Diversity, Equity, and Access in Psychedelic Medicine

Launch of the Journal of Psychedelic Studies Special Issue

February 19th, 2020
6:30-9:30 pm
Location: Brava Cabaret, 2773 24th Street, San Francisco
Tickets here

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Presented by: Chacruna

Community Partner: San Francisco Psychedelic Society

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Co-edited by Dr. Monnica Williams and Dr. Bia Labate

While it is exciting to witness the culmination of decades of drug policy advocacy and clinical research, the psychedelic science movement struggles with many of the same social issues that plague healthcare in general. The healing properties of plant medicines and their derivatives were originally brought to Western consciousness by indigenous cultures from around the world. These practices are now being adapted to Western models of healthcare, in part, to achieve governmental approval as medical treatments. The current models of psychedelic psychotherapy being utilized in clinical trials are resource-intensive and therefore likely to remain out of reach for the socioeconomically disadvantaged if approved as medical treatments. Moreover, people of color and women are uncommon in leadership positions in the psychedelic research community, and few people of color are included as research participants in psychedelic studies. This piece introduces a special issue with a focus on issues of diversity, equity, and accessibility in psychedelic medicine.

More information here.

Monnica T. Williams is a board-certified licensed clinical psychologist and Associate Professor at the University of Connecticut in the Department of Psychological Sciences and Department of Psychiatry. She is also Clinical Director of the Behavioral Wellness Clinic, where she provides supervision and training to clinicians for empirically-supported treatments. Prior to her move to Connecticut in 2016, Dr. Williams served as the Director of the Center for Mental Health Disparities at the University of Louisville in the Department of Psychological and Brain Sciences. Dr. Williams’ research focuses on African American mental health, culture, and psychopathology, and she has published over 100 scientific articles on these topics. Current projects include the assessment of race-based trauma, unacceptable thoughts in OCD, improving cultural competence in the delivery of mental health care services, and interventions to reduce racism. This includes her work as a PI in a multisite study of MDMA-assisted psychotherapy for PTSD. She also gives diversity trainings nationally for clinical psychology programs, scientific conferences, and community organizations. Dr. Williams is Associate Director of the Chacruna Institute for Psychedelic Plant Medicines.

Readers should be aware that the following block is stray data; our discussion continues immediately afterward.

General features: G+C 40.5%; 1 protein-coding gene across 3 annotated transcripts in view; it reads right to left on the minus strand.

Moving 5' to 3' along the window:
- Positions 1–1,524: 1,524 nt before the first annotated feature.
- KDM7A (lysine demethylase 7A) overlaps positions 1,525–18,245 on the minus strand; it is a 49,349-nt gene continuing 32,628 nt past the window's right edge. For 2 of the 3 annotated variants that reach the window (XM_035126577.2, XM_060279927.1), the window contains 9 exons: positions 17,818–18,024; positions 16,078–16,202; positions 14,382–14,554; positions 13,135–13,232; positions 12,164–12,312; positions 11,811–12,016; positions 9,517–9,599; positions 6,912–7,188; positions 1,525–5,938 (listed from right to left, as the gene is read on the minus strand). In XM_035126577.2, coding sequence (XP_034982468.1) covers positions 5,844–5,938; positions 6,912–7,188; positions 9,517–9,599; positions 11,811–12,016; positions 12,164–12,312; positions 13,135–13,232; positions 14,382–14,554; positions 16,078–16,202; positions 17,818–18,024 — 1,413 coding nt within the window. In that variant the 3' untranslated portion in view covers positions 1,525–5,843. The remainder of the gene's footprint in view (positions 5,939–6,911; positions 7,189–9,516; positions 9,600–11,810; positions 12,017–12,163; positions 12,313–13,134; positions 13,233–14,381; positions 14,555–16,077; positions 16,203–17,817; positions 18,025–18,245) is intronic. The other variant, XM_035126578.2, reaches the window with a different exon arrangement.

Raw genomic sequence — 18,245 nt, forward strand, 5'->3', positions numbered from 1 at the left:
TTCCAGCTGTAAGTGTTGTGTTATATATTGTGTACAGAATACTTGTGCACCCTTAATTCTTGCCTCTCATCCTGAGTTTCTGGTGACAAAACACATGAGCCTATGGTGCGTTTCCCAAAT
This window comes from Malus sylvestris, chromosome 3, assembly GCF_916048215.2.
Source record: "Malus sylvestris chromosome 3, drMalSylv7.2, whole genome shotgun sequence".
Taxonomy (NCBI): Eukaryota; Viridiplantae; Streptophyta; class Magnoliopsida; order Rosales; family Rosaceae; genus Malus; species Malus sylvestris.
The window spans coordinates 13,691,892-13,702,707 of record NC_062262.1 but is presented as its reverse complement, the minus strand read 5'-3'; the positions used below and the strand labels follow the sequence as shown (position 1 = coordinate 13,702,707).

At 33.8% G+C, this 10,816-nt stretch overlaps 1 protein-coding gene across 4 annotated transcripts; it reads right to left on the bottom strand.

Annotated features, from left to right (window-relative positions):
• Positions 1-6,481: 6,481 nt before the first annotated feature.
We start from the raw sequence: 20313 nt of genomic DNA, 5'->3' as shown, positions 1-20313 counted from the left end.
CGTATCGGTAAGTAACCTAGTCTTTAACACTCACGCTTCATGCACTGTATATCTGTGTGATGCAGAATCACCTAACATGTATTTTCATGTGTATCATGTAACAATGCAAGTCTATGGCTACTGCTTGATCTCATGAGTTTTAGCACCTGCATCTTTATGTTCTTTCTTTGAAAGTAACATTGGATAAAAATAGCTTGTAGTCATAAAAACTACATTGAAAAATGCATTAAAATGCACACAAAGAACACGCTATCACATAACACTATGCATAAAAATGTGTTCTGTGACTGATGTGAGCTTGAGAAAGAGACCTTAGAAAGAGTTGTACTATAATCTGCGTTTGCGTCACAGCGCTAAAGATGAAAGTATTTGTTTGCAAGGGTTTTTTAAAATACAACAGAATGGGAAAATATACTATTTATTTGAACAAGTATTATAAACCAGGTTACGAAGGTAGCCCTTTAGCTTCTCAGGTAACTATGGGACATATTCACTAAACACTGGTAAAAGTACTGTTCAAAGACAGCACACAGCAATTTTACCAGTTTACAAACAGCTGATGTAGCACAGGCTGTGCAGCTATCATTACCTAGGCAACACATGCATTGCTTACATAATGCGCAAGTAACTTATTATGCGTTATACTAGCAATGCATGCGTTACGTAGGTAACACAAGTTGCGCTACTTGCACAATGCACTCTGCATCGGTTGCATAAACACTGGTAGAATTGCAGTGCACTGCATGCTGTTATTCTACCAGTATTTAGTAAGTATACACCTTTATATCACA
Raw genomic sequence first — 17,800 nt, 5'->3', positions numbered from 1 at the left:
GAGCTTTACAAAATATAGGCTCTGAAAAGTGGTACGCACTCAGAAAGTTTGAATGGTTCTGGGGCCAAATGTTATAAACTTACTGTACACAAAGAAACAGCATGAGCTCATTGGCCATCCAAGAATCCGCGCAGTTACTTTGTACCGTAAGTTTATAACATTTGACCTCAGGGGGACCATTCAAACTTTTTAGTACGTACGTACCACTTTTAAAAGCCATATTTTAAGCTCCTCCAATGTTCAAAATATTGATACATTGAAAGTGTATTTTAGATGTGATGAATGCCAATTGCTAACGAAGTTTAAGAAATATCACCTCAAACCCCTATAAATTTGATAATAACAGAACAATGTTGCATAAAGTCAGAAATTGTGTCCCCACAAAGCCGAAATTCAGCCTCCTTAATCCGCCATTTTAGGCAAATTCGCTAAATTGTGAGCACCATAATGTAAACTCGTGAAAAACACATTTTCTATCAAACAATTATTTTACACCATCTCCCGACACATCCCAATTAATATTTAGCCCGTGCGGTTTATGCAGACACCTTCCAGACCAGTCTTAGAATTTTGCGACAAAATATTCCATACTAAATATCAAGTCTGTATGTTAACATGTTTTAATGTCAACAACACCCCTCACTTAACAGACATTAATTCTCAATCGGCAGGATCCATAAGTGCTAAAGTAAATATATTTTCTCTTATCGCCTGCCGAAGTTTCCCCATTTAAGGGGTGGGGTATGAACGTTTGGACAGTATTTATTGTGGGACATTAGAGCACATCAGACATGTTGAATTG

Dr. Beatriz Caiuby Labate (Bia Labate) is a queer Brazilian anthropologist who immigrated to the U.S. in 2017. She has a Ph.D. in social anthropology from the State University of Campinas (UNICAMP), Brazil. Her main areas of interest are the study of plant medicines, drug policy, shamanism, ritual, and religion. She is Executive Director of the Chacruna Institute for Psychedelic Plant Medicines (https://chacruna.net), an organization that provides public education about psychedelic plant medicines and promotes a bridge between the ceremonial use of sacred plants and psychedelic science. She is Adjunct Faculty at the East-West Psychology Program at the California Institute of Integral Studies (CIIS) in San Francisco, and Visiting Professor at the Center for Research and Post Graduate Studies in Social Anthropology (CIESAS) in Guadalajara. She is also Public Education and Culture Specialist at the Multidisciplinary Association for Psychedelic Studies (MAPS). She is co-founder of the Interdisciplinary Group for Psychoactive Studies (NEIP) in Brazil, and editor of NEIP’s website (http://www.neip.info), as well as editor of the Mexican blog Drugs, Politics, and Culture (http://drogaspoliticacultura.net). She is author, co-author, and co-editor of twenty-one books, one special-edition journal, and several peer-reviewed articles (http://bialabate.net).

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